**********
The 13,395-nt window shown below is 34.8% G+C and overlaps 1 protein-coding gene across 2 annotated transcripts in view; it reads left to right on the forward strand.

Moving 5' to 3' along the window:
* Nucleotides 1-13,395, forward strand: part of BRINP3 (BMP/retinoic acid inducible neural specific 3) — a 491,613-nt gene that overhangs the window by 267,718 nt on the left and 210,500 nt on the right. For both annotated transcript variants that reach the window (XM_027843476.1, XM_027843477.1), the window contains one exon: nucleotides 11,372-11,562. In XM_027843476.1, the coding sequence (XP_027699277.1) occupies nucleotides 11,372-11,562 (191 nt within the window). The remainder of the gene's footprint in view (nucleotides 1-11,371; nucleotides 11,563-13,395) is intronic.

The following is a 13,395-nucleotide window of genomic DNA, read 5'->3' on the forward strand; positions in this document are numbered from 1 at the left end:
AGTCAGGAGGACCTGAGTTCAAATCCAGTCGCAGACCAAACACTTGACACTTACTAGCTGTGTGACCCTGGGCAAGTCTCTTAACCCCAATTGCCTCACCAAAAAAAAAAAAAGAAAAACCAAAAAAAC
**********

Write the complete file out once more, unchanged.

The 13,395-nt window shown below is 34.8% G+C and overlaps 1 protein-coding gene across 2 annotated transcripts in view; it reads left to right on the forward strand.

Moving 5' to 3' along the window:
* Nucleotides 1-13,395, forward strand: part of BRINP3 (BMP/retinoic acid inducible neural specific 3) — a 491,613-nt gene that overhangs the window by 267,718 nt on the left and 210,500 nt on the right. For both annotated transcript variants that reach the window (XM_027843476.1, XM_027843477.1), the window contains one exon: nucleotides 11,372-11,562. In XM_027843476.1, the coding sequence (XP_027699277.1) occupies nucleotides 11,372-11,562 (191 nt within the window). The remainder of the gene's footprint in view (nucleotides 1-11,371; nucleotides 11,563-13,395) is intronic.

The following is a 13,395-nucleotide window of genomic DNA, read 5'->3' on the forward strand; positions in this document are numbered from 1 at the left end:
AGTCAGGAGGACCTGAGTTCAAATCCAGTCGCAGACCAAACACTTGACACTTACTAGCTGTGTGACCCTGGGCAAGTCTCTTAACCCCAATTGCCTCACCAAAAAAAAAAAAAGAAAAACCAAAAAAAC